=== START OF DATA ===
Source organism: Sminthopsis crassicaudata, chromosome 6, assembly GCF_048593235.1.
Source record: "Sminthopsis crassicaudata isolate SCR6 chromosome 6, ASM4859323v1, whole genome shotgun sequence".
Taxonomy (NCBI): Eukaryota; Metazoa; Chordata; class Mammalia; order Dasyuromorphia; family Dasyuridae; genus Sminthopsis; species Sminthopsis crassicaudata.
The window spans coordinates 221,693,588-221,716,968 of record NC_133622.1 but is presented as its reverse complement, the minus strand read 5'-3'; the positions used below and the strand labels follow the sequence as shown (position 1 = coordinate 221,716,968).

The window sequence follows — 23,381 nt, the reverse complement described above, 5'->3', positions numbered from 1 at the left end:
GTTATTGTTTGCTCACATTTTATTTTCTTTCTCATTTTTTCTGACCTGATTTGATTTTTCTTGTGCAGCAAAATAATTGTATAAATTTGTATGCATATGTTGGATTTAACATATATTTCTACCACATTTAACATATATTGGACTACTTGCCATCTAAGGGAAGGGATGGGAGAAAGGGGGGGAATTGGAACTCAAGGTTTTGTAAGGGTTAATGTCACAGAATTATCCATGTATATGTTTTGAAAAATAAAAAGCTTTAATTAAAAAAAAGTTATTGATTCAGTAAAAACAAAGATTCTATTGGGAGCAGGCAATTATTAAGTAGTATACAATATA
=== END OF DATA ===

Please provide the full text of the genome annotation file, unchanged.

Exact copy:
Source organism: Sminthopsis crassicaudata, chromosome 6, assembly GCF_048593235.1.
Source record: "Sminthopsis crassicaudata isolate SCR6 chromosome 6, ASM4859323v1, whole genome shotgun sequence".
Taxonomy (NCBI): Eukaryota; Metazoa; Chordata; class Mammalia; order Dasyuromorphia; family Dasyuridae; genus Sminthopsis; species Sminthopsis crassicaudata.
The window spans coordinates 221,693,588-221,716,968 of record NC_133622.1 but is presented as its reverse complement, the minus strand read 5'-3'; the positions used below and the strand labels follow the sequence as shown (position 1 = coordinate 221,716,968).

The window sequence follows — 23,381 nt, the reverse complement described above, 5'->3', positions numbered from 1 at the left end:
GTTATTGTTTGCTCACATTTTATTTTCTTTCTCATTTTTTCTGACCTGATTTGATTTTTCTTGTGCAGCAAAATAATTGTATAAATTTGTATGCATATGTTGGATTTAACATATATTTCTACCACATTTAACATATATTGGACTACTTGCCATCTAAGGGAAGGGATGGGAGAAAGGGGGGGAATTGGAACTCAAGGTTTTGTAAGGGTTAATGTCACAGAATTATCCATGTATATGTTTTGAAAAATAAAAAGCTTTAATTAAAAAAAAGTTATTGATTCAGTAAAAACAAAGATTCTATTGGGAGCAGGCAATTATTAAGTAGTATACAATATA